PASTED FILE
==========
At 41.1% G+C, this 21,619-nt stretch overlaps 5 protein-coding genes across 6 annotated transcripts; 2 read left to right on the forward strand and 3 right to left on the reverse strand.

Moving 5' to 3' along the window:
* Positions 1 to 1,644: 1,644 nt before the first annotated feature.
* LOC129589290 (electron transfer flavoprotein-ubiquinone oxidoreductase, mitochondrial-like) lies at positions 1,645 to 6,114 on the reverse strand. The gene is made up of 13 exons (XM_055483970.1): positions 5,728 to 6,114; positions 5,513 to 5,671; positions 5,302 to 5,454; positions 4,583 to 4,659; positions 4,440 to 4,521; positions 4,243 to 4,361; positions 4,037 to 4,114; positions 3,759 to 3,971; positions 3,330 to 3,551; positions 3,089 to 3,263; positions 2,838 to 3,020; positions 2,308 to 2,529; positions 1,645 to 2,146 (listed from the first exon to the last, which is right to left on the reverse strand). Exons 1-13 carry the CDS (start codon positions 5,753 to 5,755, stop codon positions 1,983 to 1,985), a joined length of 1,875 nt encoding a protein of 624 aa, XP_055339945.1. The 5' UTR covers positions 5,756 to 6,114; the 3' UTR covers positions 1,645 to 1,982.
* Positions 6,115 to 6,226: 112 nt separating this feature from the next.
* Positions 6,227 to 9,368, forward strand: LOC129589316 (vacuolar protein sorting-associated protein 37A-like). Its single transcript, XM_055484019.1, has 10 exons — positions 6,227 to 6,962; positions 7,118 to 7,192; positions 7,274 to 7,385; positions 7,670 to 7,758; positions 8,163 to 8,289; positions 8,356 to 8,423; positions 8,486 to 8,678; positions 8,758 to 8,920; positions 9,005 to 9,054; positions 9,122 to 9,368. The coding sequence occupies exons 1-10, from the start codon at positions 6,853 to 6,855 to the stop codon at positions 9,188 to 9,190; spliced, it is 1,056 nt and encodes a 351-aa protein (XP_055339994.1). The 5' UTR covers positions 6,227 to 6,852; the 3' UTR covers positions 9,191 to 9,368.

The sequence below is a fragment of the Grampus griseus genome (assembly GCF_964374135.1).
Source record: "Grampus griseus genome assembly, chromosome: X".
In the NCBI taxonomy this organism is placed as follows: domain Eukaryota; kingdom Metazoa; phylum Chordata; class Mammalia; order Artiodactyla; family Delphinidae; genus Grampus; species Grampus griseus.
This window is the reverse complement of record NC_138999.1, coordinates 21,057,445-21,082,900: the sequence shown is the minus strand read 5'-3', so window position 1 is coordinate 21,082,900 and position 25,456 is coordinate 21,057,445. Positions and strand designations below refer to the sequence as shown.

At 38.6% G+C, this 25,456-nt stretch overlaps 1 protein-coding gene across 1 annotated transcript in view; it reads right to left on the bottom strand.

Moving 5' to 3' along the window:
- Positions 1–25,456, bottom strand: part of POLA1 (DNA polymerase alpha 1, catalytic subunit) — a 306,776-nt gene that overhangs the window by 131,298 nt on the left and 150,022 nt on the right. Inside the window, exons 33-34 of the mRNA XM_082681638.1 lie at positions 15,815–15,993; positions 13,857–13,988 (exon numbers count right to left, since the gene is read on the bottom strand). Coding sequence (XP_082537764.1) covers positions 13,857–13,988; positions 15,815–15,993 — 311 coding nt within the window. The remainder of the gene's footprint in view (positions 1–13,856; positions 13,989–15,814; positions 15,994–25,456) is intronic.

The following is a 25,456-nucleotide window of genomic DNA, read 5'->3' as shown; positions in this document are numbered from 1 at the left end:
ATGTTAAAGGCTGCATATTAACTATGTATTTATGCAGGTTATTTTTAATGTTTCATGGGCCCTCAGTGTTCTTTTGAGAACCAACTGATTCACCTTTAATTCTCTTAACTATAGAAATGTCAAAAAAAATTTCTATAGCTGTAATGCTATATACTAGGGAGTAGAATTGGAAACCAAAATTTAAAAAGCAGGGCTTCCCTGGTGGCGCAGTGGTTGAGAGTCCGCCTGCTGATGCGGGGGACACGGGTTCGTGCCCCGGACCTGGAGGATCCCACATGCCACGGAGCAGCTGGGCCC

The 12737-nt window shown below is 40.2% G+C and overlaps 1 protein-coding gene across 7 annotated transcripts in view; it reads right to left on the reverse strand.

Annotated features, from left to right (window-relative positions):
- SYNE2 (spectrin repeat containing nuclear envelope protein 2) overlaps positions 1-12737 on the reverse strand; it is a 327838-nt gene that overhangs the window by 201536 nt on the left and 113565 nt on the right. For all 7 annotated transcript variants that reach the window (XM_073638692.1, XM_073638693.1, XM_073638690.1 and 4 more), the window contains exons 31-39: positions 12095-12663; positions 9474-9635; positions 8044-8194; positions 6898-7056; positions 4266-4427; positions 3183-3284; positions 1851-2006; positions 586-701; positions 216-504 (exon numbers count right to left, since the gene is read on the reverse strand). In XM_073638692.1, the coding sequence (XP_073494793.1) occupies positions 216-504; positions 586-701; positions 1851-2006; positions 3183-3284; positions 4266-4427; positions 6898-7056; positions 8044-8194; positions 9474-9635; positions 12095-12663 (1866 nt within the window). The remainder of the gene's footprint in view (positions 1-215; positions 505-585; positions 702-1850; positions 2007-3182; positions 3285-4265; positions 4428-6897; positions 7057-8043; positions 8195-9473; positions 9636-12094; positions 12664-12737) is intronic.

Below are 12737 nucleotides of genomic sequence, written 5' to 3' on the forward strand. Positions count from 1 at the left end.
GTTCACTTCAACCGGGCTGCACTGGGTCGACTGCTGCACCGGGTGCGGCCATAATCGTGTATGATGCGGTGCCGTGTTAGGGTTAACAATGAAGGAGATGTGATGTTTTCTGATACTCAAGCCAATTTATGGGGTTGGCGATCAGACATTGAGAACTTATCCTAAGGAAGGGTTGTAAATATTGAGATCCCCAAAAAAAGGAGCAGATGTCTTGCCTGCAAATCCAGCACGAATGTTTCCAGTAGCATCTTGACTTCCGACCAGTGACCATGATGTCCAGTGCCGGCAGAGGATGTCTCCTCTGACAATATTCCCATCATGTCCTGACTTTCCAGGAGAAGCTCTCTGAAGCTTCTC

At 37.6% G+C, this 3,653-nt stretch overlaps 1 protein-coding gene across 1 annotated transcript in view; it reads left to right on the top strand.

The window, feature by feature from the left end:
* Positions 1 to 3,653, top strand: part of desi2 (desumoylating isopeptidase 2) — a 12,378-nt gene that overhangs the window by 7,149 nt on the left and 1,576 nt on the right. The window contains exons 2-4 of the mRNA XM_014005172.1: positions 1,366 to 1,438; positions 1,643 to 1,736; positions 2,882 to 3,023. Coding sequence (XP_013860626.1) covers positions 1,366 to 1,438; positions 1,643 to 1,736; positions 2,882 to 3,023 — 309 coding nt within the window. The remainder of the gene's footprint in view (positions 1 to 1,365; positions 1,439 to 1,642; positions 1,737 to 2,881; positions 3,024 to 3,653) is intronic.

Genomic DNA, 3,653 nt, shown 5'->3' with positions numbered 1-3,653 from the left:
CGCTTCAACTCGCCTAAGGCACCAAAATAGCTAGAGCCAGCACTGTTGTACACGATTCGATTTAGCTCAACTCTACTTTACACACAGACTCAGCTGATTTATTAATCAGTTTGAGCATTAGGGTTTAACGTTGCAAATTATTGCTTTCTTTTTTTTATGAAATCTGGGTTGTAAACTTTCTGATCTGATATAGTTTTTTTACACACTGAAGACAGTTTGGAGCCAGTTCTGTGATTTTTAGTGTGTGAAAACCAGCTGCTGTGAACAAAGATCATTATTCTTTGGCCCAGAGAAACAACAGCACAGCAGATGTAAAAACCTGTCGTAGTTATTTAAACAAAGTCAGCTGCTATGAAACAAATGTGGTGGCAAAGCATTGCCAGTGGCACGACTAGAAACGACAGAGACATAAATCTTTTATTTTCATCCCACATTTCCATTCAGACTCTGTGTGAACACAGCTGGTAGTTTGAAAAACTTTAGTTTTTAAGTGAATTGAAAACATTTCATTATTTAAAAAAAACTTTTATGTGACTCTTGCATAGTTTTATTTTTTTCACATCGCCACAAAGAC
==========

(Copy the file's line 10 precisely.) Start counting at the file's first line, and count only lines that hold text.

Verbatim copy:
This window is the reverse complement of record NC_138999.1, coordinates 21,057,445-21,082,900: the sequence shown is the minus strand read 5'-3', so window position 1 is coordinate 21,082,900 and position 25,456 is coordinate 21,057,445. Positions and strand designations below refer to the sequence as shown.